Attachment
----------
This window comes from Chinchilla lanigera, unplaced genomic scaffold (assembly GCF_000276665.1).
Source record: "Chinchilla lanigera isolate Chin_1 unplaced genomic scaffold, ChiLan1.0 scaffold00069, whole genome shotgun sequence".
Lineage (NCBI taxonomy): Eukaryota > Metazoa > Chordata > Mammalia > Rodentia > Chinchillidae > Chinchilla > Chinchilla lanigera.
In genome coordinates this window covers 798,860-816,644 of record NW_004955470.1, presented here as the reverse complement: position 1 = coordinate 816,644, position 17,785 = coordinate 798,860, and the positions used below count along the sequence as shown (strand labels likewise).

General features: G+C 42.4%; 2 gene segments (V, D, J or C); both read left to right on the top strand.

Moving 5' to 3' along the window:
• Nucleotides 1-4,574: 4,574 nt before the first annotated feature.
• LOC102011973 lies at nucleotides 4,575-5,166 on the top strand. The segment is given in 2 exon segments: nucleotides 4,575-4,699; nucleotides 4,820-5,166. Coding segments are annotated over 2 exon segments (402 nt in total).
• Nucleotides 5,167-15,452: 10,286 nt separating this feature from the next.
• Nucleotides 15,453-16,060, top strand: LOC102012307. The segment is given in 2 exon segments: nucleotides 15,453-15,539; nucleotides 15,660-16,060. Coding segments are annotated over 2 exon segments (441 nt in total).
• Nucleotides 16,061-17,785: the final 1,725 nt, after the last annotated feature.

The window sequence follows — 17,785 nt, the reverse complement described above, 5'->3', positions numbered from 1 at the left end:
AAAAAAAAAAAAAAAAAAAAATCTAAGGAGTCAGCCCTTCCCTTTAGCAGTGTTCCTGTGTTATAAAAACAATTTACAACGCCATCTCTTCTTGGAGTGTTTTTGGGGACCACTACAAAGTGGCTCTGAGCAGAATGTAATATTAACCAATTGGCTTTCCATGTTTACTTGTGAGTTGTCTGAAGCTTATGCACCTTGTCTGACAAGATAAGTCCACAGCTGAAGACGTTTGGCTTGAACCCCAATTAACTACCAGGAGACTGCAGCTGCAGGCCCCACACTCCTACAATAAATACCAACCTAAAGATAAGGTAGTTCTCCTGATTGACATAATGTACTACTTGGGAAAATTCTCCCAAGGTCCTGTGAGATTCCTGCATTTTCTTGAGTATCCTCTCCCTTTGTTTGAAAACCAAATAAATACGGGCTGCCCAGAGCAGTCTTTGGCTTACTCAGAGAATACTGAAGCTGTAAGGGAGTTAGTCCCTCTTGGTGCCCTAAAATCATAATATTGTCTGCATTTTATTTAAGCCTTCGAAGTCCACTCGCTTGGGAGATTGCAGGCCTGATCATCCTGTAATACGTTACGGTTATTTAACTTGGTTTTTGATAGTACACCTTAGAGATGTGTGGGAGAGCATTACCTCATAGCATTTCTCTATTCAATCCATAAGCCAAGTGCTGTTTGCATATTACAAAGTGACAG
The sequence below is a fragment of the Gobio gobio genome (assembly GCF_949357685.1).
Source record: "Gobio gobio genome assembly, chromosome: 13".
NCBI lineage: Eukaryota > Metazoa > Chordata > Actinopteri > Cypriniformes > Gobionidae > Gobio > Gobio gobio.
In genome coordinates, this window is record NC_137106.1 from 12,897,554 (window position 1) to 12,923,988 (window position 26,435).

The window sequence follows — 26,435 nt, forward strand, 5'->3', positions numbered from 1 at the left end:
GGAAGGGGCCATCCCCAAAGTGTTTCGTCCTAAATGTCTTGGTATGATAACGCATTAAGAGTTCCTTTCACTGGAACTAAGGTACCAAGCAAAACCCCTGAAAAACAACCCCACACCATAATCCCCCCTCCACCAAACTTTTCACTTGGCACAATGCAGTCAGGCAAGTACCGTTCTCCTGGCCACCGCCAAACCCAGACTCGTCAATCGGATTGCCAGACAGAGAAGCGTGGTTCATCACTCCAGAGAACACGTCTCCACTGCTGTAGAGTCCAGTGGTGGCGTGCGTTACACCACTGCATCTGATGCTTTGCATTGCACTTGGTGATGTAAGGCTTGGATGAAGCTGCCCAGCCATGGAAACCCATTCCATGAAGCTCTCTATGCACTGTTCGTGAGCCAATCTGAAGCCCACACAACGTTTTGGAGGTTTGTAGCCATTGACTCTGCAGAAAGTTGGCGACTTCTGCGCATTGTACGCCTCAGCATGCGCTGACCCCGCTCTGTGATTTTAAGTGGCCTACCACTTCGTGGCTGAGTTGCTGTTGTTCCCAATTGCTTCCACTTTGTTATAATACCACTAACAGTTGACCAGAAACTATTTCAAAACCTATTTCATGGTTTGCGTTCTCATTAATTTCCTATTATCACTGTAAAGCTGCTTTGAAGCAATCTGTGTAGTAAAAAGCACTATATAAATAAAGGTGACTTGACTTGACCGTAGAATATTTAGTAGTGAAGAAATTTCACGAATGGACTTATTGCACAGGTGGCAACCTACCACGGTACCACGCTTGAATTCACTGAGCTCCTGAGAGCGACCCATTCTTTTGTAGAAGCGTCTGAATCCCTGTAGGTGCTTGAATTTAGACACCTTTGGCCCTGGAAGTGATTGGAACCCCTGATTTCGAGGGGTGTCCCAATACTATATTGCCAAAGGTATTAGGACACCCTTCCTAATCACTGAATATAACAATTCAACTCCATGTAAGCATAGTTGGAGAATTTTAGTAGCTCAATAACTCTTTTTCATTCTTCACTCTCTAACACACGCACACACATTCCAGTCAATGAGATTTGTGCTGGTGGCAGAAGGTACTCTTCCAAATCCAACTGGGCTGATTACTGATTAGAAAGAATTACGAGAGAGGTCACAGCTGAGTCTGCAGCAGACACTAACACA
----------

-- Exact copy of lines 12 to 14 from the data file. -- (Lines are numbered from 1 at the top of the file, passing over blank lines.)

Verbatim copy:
The window sequence follows — 17,785 nt, the reverse complement described above, 5'->3', positions numbered from 1 at the left end:
AAAAAAAAAAAAAAAAAAAAATCTAAGGAGTCAGCCCTTCCCTTTAGCAGTGTTCCTGTGTTATAAAAACAATTTACAACGCCATCTCTTCTTGGAGTGTTTTTGGGGACCACTACAAAGTGGCTCTGAGCAGAATGTAATATTAACCAATTGGCTTTCCATGTTTACTTGTGAGTTGTCTGAAGCTTATGCACCTTGTCTGACAAGATAAGTCCACAGCTGAAGACGTTTGGCTTGAACCCCAATTAACTACCAGGAGACTGCAGCTGCAGGCCCCACACTCCTACAATAAATACCAACCTAAAGATAAGGTAGTTCTCCTGATTGACATAATGTACTACTTGGGAAAATTCTCCCAAGGTCCTGTGAGATTCCTGCATTTTCTTGAGTATCCTCTCCCTTTGTTTGAAAACCAAATAAATACGGGCTGCCCAGAGCAGTCTTTGGCTTACTCAGAGAATACTGAAGCTGTAAGGGAGTTAGTCCCTCTTGGTGCCCTAAAATCATAATATTGTCTGCATTTTATTTAAGCCTTCGAAGTCCACTCGCTTGGGAGATTGCAGGCCTGATCATCCTGTAATACGTTACGGTTATTTAACTTGGTTTTTGATAGTACACCTTAGAGATGTGTGGGAGAGCATTACCTCATAGCATTTCTCTATTCAATCCATAAGCCAAGTGCTGTTTGCATATTACAAAGTGACAG
The sequence below is a fragment of the Gobio gobio genome (assembly GCF_949357685.1).